A total sum of electric currents supplied to the positive-phase input terminal of the differential amplifier 31 by way of the voltage-current conversion sections 21(k) (k=0 to M−1) and a total sum of electric currents supplied to the negative-phase input terminal of the differential amplifier 31 by way of the voltage-current conversion sections 22(k) (k=0 to M−1) serve as input analogue signals of two phases, the positive phase and the negative phase, to the error integrator 30. When the source voltage of the digital input class-D amplifier of the present embodiment is VDD, the differential amplifier 31 performs, while receiving negative feedback, differential amplification of input analogue signals of two phases, the positive and negative phases, with the potential of the positive-phase input terminal and the potential of the negative-phase input terminal being virtually grounded to; for example, a level of VDD/2. Carrier signals resultant from integration of input analogue signals of respective phases are stored in the capacitors 32 and 33, and the error integrator 30 outputs integration result signals VEp and VEn of two phases, the positive phase and the negative phase, showing a result of integration.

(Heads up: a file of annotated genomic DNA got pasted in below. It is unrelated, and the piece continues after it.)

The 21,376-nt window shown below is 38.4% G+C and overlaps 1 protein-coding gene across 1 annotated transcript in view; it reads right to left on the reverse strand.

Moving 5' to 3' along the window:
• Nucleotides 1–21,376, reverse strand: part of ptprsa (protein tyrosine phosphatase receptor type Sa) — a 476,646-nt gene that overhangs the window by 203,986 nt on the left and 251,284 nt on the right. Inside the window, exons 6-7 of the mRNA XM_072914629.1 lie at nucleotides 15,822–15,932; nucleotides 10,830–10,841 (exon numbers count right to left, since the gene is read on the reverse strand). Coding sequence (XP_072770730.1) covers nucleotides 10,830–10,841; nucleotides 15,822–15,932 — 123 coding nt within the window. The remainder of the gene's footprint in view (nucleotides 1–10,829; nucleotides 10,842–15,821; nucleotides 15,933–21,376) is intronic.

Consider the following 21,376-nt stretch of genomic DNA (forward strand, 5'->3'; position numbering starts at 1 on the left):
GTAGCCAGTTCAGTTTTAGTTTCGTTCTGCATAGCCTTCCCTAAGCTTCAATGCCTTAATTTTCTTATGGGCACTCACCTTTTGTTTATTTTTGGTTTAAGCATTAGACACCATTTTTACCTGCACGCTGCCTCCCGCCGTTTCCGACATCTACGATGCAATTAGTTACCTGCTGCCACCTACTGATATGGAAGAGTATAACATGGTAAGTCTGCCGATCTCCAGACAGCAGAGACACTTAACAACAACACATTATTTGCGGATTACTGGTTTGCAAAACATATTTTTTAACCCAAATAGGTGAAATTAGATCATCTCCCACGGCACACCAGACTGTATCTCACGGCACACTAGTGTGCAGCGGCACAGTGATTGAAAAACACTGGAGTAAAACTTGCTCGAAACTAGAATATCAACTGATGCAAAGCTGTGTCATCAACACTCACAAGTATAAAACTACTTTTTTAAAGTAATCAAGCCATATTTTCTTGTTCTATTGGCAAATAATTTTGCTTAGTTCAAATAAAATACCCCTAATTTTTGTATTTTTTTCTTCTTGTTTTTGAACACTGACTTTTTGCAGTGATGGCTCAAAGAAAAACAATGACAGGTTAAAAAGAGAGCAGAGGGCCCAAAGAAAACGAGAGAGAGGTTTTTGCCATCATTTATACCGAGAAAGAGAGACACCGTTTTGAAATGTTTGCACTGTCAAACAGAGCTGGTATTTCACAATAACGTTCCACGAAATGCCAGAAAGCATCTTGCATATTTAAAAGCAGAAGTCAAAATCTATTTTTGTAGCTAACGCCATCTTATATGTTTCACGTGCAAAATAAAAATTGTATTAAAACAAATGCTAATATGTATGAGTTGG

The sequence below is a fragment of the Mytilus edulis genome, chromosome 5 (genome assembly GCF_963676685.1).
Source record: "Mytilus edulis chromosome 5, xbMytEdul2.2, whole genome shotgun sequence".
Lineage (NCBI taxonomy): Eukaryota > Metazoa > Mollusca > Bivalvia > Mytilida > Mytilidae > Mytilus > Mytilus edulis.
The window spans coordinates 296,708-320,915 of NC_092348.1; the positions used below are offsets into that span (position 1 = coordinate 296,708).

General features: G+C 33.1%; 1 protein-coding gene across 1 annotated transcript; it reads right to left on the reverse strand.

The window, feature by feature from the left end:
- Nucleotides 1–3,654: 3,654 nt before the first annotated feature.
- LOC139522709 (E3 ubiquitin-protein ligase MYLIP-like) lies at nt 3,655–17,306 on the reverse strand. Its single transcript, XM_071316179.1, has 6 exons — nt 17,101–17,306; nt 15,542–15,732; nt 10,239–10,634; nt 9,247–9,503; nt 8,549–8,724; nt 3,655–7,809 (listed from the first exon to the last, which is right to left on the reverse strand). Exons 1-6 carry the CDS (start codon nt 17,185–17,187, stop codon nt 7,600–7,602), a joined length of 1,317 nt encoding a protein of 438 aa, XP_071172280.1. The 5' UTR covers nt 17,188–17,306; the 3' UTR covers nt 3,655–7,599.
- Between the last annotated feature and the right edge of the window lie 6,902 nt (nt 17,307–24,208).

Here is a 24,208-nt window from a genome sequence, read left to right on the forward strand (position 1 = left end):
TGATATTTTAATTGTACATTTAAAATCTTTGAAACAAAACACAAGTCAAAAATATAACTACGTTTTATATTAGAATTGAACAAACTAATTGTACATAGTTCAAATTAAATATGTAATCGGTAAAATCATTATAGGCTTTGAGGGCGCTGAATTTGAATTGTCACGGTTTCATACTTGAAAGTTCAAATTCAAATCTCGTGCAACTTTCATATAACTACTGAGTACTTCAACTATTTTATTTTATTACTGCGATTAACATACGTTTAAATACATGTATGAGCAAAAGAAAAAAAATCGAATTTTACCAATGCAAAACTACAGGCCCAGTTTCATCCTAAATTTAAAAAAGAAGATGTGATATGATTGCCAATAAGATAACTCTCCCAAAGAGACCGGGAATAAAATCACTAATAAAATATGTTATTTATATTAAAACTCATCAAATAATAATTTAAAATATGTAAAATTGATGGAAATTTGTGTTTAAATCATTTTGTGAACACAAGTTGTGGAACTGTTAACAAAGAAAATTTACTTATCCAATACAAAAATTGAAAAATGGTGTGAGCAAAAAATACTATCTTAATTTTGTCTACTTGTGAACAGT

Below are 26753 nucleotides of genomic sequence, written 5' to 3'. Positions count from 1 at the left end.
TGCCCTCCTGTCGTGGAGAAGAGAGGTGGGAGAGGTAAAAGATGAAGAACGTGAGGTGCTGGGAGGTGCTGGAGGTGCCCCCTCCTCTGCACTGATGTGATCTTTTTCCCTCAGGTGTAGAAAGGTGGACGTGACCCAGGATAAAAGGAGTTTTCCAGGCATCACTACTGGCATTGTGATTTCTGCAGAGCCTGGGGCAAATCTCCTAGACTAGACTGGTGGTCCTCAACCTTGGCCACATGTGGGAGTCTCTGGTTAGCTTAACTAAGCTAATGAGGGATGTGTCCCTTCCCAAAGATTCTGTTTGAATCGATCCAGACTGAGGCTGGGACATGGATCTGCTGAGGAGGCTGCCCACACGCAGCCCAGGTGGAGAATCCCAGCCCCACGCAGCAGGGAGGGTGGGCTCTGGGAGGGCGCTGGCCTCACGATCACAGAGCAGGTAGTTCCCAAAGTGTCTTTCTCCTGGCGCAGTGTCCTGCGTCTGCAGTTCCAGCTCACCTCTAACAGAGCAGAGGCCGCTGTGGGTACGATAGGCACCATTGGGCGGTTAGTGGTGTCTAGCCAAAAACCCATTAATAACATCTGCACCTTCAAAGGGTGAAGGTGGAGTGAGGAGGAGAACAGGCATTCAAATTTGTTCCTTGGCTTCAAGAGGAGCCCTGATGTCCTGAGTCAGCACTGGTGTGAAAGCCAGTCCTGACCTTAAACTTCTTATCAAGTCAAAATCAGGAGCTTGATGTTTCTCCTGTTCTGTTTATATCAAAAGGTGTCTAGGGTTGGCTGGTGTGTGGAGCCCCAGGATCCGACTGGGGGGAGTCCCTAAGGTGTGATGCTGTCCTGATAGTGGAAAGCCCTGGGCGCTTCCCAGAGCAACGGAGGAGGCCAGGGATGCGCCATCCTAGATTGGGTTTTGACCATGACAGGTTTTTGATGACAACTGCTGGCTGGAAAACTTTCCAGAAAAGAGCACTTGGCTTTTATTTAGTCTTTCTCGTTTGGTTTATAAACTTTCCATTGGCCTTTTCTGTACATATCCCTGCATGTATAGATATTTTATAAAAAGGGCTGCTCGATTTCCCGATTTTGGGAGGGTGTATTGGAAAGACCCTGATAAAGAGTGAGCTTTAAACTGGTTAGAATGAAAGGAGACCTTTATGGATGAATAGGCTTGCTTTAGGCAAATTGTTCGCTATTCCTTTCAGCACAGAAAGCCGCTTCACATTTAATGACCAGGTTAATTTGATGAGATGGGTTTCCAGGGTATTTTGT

The PWM modulation circuit 40 is a circuit which compares the integration result signals VEp and VEn output from the error integrator 30 with a triangular wave of a predetermined frequency, which generates pulses VDp and VDn pulse-width modulated according to a voltage difference VEp-VEn between the integration result signals VEp and VEn, and which supplies the pulses to pre-drivers 51 and 52. In more detail, when the voltage difference VEp-VEn is positive, the PWM modulation circuit 40 supplies the pre-driver 51 with the pulse VDp having a pulse width which is longer than one-half of the period of the triangular wave by a time length conforming to the voltage difference VEp-VEn, as well as supplying the pre-driver 52 with a pulse VDn resultant from phase inversion of the pulse VDp. When the voltage difference VEp-VEn is negative, the PWM modulation circuit 40 supplies the pre-driver 51 with a pulse VDp having a pulse width shorter than one-half the period of the triangular wave by a time length conforming to the voltage difference VEn-VEp, as well as supplying the pre-driver 52 with the pulse VDn obtained as a result of phase reversal of the pulse VDp.